Philippe Petit: The Truth

Well I have been going back to the beginning of our blog, reading every post and commenting on all of them that I feel I have something to say, and I found that everyone mention Philippe Petit’s betrayal of his friends after he achieved his dream.  I have some news for you.  He did not really cut ties with his friends after he walked between the towers, in fact for the filming of “Man on Wire”, it was Petit himself that had brought all of them back together on the same day to do the filming for the documentary.  I was thoroughly shocked when I had saw the movie and see Petit’s choice to leave behind his friends but only now after reading everyone’s blog posts have I decided to look into it.  According to information on he never really abandoned his friends and instead the reason the film portrayed it as such was to make it carry more meaning even if it distorts reality.

If you really think about it, the way the producer created it, he offered a greater story, as many of us had left questioning ourselves about how far are we willing to go to accomplish our dream and what can possibly happen to us after we do?  It is a relief to know that Petit was not really the Petit depicted in the film, of course he was still driven with passion and his friends did sacrifice a lot of their time to get Petit to be able to do the walk, but Petit did not take them all for granted and leave them in the dust.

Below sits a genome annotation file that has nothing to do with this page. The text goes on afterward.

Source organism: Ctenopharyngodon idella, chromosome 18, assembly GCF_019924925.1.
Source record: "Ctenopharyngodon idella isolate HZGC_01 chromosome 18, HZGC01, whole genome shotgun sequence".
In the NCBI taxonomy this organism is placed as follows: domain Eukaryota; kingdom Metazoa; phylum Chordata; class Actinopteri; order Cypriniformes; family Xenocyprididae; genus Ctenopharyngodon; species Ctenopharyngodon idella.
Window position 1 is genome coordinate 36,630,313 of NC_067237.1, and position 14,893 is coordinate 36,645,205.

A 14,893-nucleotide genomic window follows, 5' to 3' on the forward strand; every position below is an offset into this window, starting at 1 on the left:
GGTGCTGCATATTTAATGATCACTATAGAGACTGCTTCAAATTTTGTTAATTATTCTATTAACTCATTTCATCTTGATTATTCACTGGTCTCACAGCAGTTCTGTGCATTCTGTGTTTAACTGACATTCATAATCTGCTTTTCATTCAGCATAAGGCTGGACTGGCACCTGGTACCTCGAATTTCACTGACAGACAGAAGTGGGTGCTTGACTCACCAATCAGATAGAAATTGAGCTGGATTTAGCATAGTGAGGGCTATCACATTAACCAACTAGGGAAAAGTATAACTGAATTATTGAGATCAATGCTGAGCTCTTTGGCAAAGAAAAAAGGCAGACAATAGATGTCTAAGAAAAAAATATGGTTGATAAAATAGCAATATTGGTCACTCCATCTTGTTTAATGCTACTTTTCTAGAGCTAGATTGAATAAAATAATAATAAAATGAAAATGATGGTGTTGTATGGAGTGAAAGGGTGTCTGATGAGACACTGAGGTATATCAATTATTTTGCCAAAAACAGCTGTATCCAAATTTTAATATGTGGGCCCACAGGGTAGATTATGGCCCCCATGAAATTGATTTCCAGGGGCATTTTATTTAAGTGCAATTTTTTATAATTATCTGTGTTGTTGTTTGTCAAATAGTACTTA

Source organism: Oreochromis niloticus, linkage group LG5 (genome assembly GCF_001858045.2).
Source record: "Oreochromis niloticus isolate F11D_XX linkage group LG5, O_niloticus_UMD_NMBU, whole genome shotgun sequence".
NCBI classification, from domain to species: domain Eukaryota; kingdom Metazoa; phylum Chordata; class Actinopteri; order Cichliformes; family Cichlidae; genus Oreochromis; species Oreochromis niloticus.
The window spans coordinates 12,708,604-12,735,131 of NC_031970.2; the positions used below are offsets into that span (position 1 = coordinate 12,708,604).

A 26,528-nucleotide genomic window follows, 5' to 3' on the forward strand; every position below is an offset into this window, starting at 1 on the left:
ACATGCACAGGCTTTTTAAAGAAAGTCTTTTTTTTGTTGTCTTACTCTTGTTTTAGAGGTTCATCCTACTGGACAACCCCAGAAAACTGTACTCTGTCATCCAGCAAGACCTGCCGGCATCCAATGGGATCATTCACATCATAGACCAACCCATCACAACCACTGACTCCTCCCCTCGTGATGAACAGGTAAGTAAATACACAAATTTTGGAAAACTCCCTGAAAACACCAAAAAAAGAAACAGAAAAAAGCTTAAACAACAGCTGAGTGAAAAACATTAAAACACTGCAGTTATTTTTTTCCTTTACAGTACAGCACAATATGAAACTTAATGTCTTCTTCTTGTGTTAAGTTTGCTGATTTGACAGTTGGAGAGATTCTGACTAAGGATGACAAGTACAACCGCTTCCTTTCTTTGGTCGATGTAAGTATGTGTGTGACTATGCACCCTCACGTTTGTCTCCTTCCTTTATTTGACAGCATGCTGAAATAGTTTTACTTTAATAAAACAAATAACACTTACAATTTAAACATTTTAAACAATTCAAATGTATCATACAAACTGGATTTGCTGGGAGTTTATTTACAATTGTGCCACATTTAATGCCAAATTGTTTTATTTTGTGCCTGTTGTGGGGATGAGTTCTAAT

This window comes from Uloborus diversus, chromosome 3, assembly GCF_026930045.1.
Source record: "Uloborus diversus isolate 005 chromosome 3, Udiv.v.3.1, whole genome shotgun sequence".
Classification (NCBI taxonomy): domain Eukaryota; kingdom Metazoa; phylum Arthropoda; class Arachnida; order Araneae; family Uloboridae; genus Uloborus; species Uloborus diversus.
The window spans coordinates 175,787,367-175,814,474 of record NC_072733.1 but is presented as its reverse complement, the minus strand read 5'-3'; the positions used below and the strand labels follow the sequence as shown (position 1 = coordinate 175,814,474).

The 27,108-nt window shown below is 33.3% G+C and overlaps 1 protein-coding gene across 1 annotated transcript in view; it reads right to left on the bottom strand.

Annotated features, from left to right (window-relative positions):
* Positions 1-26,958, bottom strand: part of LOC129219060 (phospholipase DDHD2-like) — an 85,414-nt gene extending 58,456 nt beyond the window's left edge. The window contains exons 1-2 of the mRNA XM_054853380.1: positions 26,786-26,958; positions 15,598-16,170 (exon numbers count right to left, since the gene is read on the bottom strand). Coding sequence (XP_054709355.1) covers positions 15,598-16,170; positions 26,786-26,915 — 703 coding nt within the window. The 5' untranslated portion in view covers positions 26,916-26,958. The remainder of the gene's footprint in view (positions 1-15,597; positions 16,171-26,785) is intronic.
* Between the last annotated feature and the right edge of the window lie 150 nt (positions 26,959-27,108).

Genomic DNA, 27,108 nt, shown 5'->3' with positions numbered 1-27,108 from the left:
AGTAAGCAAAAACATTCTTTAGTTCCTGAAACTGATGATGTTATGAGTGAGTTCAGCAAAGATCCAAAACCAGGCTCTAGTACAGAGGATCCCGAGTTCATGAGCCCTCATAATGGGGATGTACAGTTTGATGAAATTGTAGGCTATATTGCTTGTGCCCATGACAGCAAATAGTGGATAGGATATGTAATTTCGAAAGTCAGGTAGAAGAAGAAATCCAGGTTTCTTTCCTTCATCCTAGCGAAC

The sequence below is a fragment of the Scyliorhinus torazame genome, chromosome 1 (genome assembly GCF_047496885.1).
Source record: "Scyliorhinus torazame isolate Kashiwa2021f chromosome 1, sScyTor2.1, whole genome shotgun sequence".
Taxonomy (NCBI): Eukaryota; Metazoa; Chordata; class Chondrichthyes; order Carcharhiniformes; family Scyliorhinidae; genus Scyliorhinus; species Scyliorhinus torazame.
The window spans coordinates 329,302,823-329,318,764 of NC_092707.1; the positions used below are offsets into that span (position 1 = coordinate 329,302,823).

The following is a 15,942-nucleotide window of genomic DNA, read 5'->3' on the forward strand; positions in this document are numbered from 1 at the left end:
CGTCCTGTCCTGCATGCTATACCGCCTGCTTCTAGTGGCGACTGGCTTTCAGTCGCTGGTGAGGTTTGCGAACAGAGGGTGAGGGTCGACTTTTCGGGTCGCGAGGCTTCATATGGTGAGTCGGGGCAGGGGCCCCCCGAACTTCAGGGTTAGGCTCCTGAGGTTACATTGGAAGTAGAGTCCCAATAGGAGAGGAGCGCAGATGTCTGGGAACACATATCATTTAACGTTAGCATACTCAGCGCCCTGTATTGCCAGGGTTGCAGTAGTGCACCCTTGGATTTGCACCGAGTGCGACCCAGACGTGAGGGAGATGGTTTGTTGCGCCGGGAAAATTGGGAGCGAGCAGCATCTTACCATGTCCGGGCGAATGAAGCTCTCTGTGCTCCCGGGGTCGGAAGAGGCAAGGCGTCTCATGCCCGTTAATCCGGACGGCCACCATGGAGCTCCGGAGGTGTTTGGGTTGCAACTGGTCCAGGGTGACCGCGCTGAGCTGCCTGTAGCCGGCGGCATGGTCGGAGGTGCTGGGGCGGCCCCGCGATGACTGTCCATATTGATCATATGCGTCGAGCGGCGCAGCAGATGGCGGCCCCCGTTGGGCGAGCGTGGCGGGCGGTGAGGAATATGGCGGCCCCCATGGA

A Flashback to Petit (A Video-Game Story)

So, this past week, one of my favorite videogame franchises, Assassin’s Creed, released the newest installment in the series: Assassin’s Creed Unity. I was understandably excited and, as soon as I sat down to play it, my first instinct was to explore the absolutely breath-taking rendition of Paris that the game was set in. These were some of the best graphics I had ever seen ever! Ubisoft, the franchise’s developer, is known for constructing the settings as close to real life as possible, using the actual blueprints.

A rendition of Notre Dame in Assassin's Creed: Unity.

A rendition of Notre Dame in Assassin’s Creed: Unity.

Now, as anyone familiar with Assassin’s Creed will know, the game involves a lot of climbing, clambering and parkour. As I was traversing the rooftops of Paris, I spotted a particularly high cathedral; only when I had gotten to the top of one of its two towers, did I realize that this was none other than the great Notre Dame cathedral itself! This virtual rendition had taken almost close to two years to construct and was one of the most accurate models in the entire game! As my character sat atop the tower, another thought raced across my mind: these two towers was one of the places that Phillipe Petit, on his wire-walking adventures, had crossed. Although I have never visited Paris, this beautiful rendition of Notre Dame had given me an entirely new perspective on one of Petit’s walks; there was an intense sensation of wonder to the entire moment and led me to appreciate not just the amazing hard work that the designers of the game had put into creating such a historical structure, but of the history that was attached to this building that we, the players, were allowed to experience.